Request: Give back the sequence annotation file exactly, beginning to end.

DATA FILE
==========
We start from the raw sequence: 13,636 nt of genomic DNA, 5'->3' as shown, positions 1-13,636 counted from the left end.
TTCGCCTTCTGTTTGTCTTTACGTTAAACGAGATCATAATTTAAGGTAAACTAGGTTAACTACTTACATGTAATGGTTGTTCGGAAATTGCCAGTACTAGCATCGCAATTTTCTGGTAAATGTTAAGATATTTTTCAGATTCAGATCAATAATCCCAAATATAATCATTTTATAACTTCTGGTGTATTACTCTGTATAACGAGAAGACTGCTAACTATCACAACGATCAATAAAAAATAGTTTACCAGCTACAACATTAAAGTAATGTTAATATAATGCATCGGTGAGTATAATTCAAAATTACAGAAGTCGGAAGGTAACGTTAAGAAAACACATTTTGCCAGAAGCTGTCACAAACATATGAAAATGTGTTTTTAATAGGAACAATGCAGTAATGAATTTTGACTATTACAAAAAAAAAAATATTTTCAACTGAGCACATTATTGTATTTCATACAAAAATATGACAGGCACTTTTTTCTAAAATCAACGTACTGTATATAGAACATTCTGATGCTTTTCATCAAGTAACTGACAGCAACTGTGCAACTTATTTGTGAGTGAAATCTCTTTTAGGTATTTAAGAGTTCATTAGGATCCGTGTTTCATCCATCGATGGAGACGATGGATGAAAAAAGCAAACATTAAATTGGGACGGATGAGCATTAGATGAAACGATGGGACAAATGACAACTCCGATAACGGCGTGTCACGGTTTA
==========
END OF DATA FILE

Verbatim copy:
We start from the raw sequence: 13,636 nt of genomic DNA, 5'->3' as shown, positions 1-13,636 counted from the left end.
TTCGCCTTCTGTTTGTCTTTACGTTAAACGAGATCATAATTTAAGGTAAACTAGGTTAACTACTTACATGTAATGGTTGTTCGGAAATTGCCAGTACTAGCATCGCAATTTTCTGGTAAATGTTAAGATATTTTTCAGATTCAGATCAATAATCCCAAATATAATCATTTTATAACTTCTGGTGTATTACTCTGTATAACGAGAAGACTGCTAACTATCACAACGATCAATAAAAAATAGTTTACCAGCTACAACATTAAAGTAATGTTAATATAATGCATCGGTGAGTATAATTCAAAATTACAGAAGTCGGAAGGTAACGTTAAGAAAACACATTTTGCCAGAAGCTGTCACAAACATATGAAAATGTGTTTTTAATAGGAACAATGCAGTAATGAATTTTGACTATTACAAAAAAAAAAATATTTTCAACTGAGCACATTATTGTATTTCATACAAAAATATGACAGGCACTTTTTTCTAAAATCAACGTACTGTATATAGAACATTCTGATGCTTTTCATCAAGTAACTGACAGCAACTGTGCAACTTATTTGTGAGTGAAATCTCTTTTAGGTATTTAAGAGTTCATTAGGATCCGTGTTTCATCCATCGATGGAGACGATGGATGAAAAAAGCAAACATTAAATTGGGACGGATGAGCATTAGATGAAACGATGGGACAAATGACAACTCCGATAACGGCGTGTCACGGTTTA